Miriam Goodson of the Alliance of Chicanos, Hispano, Latino Americans talked in Winona last Saturday about the experience of undocumented immigrants in Minnesota.
She was part of a panel that included faith leaders from Rochester who have pledged to shelter people facing deportation.

Winona may join sanctuary churches



Last Saturday, more than 40 local people gathered to discuss establishing a sanctuary church in Winona that would shelter immigrants facing deportation.

“We have a faith tradition that says, ‘Care for the immigrants because you were once immigrants,’” Rochester Peace United Church of Christ Pastor Beth Rogers stated. Rogers was one of numerous faith leaders from Rochester who spoke about their experience establishing a sanctuary church network there. “I would think that, as a sanctuary support community, we are part of the good Samaritan story,” said Sister Ruth Snyder of the Sisters of St. Francis in Rochester. “We do not want to turn a deaf ear to people facing deportation,” she added.

The idea behind sanctuary churches is that, as a last resort, immigrants would live inside a church rather than being deported by the federal government and, potentially, being separated from their family or returning to violence in their home countries. Kathryn Lozada, an organizer with the faith-based social justice group Isaiah, said that across Minnesota, 53 congregations have already committed to serving as a sanctuary church or as a “sanctuary support community,” helping out churches that house immigrants.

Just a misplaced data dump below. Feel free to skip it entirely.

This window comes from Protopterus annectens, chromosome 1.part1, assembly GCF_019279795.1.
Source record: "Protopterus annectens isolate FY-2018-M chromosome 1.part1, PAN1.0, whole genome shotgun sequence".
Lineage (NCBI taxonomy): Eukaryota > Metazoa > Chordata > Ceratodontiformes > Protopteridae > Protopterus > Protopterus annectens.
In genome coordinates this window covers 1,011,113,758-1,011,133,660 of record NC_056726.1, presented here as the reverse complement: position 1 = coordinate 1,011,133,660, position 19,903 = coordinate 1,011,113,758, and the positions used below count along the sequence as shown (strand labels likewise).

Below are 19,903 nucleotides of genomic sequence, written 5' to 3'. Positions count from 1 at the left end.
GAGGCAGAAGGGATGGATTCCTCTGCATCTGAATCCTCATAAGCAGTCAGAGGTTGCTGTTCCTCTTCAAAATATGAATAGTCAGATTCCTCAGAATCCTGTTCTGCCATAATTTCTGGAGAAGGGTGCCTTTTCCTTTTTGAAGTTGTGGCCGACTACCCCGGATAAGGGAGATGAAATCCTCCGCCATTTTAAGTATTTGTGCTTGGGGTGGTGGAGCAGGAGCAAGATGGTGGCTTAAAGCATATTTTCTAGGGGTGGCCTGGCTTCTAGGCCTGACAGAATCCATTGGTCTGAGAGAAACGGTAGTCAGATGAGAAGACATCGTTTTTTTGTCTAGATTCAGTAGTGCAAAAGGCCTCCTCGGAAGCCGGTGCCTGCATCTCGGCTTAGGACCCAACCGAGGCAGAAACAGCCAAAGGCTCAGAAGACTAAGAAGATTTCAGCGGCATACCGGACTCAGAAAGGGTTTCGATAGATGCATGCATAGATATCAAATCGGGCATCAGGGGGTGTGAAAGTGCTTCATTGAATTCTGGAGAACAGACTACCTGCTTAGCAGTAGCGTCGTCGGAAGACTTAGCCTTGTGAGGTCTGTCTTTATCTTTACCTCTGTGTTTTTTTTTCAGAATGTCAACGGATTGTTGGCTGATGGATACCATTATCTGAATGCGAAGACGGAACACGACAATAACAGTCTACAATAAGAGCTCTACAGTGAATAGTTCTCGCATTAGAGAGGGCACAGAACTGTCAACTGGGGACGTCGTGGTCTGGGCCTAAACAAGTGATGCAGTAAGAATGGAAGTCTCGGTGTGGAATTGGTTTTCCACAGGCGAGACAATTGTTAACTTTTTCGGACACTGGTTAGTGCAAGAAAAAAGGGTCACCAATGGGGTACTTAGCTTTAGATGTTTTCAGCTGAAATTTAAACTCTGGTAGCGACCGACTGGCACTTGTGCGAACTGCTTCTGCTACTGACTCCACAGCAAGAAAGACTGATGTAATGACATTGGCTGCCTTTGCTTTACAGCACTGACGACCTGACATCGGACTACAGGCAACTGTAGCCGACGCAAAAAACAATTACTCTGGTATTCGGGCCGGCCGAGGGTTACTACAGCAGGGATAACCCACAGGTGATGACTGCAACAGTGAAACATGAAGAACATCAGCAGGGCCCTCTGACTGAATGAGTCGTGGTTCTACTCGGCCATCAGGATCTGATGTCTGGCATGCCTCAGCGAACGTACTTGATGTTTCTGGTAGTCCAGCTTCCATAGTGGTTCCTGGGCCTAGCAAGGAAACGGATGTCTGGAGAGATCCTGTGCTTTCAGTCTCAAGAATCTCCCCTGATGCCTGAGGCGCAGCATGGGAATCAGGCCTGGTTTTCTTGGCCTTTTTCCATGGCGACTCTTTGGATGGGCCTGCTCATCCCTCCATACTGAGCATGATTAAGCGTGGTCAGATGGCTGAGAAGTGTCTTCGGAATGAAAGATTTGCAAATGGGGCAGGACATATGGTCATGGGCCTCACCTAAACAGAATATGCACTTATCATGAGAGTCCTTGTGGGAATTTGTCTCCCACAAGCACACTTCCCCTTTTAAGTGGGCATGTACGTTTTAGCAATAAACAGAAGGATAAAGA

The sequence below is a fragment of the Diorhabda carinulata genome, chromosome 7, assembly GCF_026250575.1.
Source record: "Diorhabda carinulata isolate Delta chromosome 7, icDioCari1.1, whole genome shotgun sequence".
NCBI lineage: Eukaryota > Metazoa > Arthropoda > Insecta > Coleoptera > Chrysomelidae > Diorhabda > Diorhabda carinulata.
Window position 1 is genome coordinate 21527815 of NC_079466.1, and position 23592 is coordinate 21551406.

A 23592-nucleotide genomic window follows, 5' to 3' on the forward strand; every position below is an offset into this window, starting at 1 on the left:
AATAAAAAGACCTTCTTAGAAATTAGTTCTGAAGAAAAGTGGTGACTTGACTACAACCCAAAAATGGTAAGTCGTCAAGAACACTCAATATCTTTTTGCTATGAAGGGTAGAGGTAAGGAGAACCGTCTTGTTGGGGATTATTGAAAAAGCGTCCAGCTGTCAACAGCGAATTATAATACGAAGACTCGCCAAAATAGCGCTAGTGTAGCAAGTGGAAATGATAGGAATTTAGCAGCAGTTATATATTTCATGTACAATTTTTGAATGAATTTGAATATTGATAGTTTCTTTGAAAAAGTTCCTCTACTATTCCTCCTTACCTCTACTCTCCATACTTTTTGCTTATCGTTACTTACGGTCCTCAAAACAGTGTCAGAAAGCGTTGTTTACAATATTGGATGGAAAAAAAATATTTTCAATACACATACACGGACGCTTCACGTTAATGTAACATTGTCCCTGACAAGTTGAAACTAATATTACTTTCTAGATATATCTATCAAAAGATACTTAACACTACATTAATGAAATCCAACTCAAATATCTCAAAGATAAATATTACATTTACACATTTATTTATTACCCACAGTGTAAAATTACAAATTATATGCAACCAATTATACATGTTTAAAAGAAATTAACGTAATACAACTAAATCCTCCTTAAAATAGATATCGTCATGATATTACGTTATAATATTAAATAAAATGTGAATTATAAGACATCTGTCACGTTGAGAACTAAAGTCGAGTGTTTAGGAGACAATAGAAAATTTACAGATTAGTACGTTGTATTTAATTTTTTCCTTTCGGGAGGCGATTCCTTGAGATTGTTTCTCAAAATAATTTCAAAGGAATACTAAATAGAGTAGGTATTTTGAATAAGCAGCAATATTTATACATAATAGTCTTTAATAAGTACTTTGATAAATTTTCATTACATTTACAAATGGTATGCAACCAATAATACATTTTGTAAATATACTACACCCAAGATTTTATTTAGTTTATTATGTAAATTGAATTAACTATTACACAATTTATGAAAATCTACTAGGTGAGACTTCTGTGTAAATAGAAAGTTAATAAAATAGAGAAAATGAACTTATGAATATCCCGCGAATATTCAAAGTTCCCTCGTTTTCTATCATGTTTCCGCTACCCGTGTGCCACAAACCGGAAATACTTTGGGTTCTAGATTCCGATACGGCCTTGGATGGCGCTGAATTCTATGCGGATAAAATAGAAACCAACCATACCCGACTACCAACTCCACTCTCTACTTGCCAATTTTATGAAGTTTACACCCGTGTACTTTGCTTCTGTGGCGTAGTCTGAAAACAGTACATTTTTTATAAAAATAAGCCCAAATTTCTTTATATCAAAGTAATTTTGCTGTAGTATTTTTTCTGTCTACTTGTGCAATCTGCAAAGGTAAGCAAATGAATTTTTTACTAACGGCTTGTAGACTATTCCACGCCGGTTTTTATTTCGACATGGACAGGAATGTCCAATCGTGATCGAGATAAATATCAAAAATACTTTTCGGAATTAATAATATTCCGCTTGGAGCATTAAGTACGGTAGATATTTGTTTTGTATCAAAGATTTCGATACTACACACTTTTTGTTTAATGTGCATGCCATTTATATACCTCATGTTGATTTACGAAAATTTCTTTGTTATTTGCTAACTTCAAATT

Lozada, Snyder, and others explained the risks they weighed, the logistics they considered, and the beliefs that led them to make the commitment to establish a sanctuary church network.

“The sanctuary movement is not new,” Rogers stated. “If you look back to ‘The Hunchback of Notre Dame,’ [when he cried,] ‘Sanctuary!’ That’s the sanctuary movement.” The concept of temples and churches providing safe spaces, even to fugitives, goes back to ancient times, and there are more recent examples. During the 1980s, some U.S. churches sheltered Central Americans fleeing violence in their countries, and Winona Interfaith Council member Dwayne Voegeli and Mike Resman, of the Rochester Friends Group — also known as the Quakers — likened the modern sanctuary movement to the underground railroad.